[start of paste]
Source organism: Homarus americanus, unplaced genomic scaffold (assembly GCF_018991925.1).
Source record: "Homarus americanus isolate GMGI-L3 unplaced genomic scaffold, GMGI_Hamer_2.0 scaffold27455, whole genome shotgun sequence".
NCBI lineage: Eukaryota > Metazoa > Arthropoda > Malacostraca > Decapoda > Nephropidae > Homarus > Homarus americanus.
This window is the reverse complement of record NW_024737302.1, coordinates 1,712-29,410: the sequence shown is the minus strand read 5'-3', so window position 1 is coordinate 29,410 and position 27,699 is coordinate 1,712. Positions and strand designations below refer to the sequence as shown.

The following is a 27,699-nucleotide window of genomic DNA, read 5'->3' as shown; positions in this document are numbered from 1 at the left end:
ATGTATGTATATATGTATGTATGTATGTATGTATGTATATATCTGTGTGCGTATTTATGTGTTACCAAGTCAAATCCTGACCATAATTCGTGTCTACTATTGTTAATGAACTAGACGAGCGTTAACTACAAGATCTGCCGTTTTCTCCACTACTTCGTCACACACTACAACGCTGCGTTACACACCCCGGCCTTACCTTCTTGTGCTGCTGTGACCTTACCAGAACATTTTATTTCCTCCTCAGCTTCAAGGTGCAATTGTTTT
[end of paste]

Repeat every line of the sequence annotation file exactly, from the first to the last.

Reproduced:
Source organism: Homarus americanus, unplaced genomic scaffold (assembly GCF_018991925.1).
Source record: "Homarus americanus isolate GMGI-L3 unplaced genomic scaffold, GMGI_Hamer_2.0 scaffold27455, whole genome shotgun sequence".
NCBI lineage: Eukaryota > Metazoa > Arthropoda > Malacostraca > Decapoda > Nephropidae > Homarus > Homarus americanus.
This window is the reverse complement of record NW_024737302.1, coordinates 1,712-29,410: the sequence shown is the minus strand read 5'-3', so window position 1 is coordinate 29,410 and position 27,699 is coordinate 1,712. Positions and strand designations below refer to the sequence as shown.

The following is a 27,699-nucleotide window of genomic DNA, read 5'->3' as shown; positions in this document are numbered from 1 at the left end:
ATGTATGTATATATGTATGTATGTATGTATGTATGTATATATCTGTGTGCGTATTTATGTGTTACCAAGTCAAATCCTGACCATAATTCGTGTCTACTATTGTTAATGAACTAGACGAGCGTTAACTACAAGATCTGCCGTTTTCTCCACTACTTCGTCACACACTACAACGCTGCGTTACACACCCCGGCCTTACCTTCTTGTGCTGCTGTGACCTTACCAGAACATTTTATTTCCTCCTCAGCTTCAAGGTGCAATTGTTTT